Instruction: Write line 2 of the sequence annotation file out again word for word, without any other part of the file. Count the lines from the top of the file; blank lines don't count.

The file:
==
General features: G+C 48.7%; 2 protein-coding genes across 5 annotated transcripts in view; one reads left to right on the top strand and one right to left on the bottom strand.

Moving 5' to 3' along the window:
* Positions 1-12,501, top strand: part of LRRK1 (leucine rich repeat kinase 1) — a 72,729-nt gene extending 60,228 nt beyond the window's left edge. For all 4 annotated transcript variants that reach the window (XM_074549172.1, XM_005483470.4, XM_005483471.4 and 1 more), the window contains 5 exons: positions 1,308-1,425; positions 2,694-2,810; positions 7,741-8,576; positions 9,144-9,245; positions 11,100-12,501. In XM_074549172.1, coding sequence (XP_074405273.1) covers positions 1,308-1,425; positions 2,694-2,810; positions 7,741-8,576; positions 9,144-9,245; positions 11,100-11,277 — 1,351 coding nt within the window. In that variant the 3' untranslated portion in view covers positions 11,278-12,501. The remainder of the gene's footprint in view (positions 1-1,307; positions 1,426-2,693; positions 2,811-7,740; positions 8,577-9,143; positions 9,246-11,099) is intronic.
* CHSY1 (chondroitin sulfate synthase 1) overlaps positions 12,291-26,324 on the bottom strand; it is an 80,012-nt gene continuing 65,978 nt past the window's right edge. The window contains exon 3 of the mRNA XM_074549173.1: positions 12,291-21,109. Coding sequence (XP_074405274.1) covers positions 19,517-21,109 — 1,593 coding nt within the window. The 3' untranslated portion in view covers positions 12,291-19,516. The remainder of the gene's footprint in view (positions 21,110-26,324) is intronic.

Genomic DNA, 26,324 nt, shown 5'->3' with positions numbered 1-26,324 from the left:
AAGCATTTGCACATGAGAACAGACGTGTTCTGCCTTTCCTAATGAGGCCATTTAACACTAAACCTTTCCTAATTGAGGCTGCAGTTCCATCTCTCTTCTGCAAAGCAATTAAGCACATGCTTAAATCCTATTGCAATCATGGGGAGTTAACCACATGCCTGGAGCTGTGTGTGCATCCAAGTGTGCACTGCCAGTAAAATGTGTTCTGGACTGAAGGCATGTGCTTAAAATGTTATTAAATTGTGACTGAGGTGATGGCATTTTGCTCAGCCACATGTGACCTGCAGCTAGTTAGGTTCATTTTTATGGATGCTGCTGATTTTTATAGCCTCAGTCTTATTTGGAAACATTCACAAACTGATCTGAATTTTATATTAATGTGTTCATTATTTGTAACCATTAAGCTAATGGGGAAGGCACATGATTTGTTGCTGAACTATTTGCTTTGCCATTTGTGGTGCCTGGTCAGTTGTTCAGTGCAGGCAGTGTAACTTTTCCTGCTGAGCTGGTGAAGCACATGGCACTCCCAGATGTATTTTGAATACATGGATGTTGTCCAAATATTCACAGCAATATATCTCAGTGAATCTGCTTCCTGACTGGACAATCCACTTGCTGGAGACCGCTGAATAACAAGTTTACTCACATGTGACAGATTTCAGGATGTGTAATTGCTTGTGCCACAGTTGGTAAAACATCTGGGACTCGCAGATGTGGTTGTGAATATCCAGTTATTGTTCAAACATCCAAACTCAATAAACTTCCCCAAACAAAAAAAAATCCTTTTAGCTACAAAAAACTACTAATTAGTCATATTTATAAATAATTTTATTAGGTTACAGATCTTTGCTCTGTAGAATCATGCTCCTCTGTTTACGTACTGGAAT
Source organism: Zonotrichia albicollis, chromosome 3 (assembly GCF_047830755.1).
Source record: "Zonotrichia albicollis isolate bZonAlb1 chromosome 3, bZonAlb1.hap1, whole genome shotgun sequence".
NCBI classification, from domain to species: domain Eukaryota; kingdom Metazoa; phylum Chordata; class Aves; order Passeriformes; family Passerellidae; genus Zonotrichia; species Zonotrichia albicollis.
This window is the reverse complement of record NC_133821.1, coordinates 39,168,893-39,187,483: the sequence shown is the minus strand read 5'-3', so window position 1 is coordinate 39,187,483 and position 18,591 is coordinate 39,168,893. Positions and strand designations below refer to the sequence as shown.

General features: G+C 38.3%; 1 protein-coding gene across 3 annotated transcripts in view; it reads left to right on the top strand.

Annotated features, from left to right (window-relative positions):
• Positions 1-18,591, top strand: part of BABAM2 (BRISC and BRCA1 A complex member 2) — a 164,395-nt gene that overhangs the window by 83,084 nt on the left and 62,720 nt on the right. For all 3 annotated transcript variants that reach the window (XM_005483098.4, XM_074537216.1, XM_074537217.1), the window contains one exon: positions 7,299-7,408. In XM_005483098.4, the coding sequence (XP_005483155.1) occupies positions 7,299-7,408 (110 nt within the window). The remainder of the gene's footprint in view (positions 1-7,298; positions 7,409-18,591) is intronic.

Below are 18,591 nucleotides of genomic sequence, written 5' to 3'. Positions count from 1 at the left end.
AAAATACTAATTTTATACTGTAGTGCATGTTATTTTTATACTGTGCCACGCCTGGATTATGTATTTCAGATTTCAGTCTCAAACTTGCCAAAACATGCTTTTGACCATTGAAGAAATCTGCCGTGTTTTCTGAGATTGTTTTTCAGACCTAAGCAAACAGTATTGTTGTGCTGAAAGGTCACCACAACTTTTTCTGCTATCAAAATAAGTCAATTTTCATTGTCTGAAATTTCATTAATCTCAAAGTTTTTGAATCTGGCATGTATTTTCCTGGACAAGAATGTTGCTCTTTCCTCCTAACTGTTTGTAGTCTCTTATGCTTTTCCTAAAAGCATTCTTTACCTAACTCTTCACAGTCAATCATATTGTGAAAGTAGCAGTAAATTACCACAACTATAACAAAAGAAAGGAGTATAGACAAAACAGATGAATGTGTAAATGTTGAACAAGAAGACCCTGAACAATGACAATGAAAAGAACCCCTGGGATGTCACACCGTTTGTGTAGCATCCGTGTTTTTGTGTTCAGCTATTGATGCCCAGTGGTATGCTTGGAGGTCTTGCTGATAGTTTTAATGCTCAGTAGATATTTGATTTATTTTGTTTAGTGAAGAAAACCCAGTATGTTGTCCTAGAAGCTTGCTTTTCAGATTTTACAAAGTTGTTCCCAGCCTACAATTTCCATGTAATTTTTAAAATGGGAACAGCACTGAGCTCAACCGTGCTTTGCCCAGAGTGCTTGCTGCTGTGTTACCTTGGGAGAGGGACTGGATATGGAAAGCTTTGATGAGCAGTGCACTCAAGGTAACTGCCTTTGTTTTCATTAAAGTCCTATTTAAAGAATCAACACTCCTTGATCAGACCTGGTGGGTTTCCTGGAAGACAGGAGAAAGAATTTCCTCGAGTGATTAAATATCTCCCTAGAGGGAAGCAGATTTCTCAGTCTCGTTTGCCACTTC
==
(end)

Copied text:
Moving 5' to 3' along the window: